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Friday Steps and Traditions

Jan 20

 . Read the Twelve and Twelve on the AA.org web site:

http://www.aa.org/pages/en_US/twelve-steps-and-twelve-traditions


When a newcomer is present, Link to Step-1 Reading: click here
"Twelve Steps and Twelve Traditions" copyrighted by AA World Services, Inc. and  reprinted with permission.

Raise your hand   !!    at anytime during the reading if you would like to share.

Step One

“We admitted we were powerless over alcohol—that our lives had become un­manageable.”


To the doubters we could say, “Perhaps you’re not an alcoholic after all. Why don’t you try some more controlled drinking, bearing in mind meanwhile what we have told you about alcoholism?” This attitude brought immediate and practical results. 

It was then discovered that when one alcoholic had planted in the mind of another the true nature of his malady, that person could never be the same again. Following every spree, he would say to himself, “Maybe those A.A.’s were right. . . .“ 

After a few such experiences, often years be­fore the onset of extreme difficulties, he would return to us convinced. He had hit bottom as truly as any of us. John Barleycorn himself had become our best advocate.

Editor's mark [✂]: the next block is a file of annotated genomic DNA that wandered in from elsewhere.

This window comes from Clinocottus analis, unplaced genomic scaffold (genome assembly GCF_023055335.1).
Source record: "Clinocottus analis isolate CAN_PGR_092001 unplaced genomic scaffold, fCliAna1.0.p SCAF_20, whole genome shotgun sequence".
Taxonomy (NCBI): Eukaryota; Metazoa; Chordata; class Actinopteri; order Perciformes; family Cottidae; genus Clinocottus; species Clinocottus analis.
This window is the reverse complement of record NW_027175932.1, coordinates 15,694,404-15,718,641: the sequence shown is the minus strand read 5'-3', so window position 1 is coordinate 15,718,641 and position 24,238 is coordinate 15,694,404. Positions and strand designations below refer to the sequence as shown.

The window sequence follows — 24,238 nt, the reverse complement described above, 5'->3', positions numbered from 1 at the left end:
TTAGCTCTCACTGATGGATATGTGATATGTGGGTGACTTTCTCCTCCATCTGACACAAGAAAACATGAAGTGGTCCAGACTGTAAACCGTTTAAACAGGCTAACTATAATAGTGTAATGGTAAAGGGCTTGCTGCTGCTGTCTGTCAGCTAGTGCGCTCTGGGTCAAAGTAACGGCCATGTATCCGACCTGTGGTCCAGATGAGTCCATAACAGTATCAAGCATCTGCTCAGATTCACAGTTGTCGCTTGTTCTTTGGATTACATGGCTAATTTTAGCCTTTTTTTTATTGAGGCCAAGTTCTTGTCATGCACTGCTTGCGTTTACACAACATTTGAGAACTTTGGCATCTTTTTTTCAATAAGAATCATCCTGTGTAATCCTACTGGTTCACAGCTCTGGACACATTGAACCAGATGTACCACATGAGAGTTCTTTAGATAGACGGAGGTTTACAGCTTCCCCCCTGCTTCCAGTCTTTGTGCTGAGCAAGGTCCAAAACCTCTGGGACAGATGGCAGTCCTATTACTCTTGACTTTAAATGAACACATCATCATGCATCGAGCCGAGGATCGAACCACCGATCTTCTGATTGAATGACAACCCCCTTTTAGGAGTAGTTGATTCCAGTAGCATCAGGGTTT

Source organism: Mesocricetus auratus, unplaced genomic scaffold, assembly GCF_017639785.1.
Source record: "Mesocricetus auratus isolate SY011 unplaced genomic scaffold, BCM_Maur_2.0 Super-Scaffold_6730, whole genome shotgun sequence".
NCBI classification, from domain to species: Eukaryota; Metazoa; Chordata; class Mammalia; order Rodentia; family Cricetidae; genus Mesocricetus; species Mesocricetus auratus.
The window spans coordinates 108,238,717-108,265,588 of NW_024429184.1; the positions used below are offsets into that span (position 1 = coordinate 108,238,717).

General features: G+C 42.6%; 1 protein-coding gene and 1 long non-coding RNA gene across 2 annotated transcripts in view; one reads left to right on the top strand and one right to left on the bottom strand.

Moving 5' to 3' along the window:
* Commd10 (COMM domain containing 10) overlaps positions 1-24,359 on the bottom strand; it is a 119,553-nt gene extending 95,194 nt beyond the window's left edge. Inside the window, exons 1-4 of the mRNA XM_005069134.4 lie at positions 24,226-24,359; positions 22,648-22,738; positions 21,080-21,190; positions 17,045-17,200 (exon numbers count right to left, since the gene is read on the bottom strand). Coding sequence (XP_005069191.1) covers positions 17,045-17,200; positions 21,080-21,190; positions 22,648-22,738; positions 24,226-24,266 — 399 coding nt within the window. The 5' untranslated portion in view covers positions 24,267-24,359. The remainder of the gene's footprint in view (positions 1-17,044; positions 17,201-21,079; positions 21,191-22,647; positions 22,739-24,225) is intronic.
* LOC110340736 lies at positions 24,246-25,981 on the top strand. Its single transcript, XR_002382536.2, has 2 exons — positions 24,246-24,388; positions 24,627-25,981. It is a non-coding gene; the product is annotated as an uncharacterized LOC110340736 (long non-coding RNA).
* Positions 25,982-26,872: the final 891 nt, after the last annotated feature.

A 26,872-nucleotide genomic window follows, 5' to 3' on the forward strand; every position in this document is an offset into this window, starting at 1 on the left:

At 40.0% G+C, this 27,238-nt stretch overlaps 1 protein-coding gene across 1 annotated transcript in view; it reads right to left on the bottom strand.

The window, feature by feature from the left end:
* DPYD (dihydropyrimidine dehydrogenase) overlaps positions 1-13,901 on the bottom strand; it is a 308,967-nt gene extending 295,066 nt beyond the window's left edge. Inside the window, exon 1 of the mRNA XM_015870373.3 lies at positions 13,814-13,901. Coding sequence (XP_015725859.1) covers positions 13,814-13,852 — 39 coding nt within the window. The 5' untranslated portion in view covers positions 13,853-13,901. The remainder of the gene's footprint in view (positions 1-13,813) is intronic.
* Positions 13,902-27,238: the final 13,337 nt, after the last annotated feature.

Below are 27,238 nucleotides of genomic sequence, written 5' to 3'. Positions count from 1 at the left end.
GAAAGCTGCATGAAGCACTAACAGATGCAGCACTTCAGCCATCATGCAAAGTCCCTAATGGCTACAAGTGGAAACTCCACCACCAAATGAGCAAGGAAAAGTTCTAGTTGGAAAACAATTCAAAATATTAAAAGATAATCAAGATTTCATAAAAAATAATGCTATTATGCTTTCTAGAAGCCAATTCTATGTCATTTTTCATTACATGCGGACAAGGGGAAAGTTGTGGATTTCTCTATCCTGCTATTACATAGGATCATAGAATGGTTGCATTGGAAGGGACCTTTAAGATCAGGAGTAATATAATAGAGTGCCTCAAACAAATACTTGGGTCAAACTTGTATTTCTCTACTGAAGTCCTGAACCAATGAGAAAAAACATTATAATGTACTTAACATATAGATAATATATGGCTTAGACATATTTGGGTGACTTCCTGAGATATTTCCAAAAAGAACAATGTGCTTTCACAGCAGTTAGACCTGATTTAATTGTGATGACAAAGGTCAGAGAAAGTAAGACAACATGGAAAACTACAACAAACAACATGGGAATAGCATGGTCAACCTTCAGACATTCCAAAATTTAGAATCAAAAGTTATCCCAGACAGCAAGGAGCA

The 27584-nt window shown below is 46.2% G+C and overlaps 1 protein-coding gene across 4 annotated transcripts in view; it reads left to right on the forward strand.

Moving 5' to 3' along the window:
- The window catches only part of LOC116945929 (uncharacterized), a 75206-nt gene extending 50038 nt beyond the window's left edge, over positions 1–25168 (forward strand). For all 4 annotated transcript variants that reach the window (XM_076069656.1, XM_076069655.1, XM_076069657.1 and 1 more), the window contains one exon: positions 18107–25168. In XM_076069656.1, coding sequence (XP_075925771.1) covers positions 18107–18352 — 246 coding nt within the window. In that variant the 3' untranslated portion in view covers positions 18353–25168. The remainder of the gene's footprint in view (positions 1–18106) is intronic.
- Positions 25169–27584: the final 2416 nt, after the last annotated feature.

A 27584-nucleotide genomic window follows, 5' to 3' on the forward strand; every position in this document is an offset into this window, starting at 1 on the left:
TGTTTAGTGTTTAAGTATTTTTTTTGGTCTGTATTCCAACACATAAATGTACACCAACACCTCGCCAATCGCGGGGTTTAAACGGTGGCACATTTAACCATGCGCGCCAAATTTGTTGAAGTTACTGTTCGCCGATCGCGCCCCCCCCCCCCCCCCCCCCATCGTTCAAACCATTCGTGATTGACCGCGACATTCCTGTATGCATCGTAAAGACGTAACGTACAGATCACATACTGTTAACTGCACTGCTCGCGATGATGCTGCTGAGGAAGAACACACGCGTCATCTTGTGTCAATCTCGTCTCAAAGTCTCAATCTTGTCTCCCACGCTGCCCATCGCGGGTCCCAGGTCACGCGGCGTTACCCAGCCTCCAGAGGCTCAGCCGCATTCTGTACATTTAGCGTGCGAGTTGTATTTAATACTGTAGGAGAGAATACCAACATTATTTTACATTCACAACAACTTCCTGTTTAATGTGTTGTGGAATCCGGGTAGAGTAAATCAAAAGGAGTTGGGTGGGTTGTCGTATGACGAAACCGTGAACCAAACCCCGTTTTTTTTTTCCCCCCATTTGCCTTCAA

Why all this insistence that every A.A. must hit bottom first? The answer is that few people will sincerely try to practice the A.A. program unless they have hit bottom. For practicing A.A.’s remaining eleven Steps means the adoption of attitudes and actions that almost no alcoholic who is still drinking can dream of taking. 

Who wishes to be rigorously honest and tolerant? Who wants to confess his faults to another and make restitution for harm done? Who cares anything about a Higher Power, let alone meditation and prayer? Who wants to sacrifice time and energy in trying to carry A.A.’s message to the next sufferer? 

No, the average alcoholic, self-centered in the extreme, doesn’t care for this prospect—unless he has to do these things in order to stay alive himself.

Under the lash of alcoholism, we are driven to A.A., and there we discover the fatal nature of our situation. Then, and only then, do we become as open-minded to con­viction and as willing to listen as the dying can be. We stand ready to do anything which will lift the merciless obsession from us.


END of Reading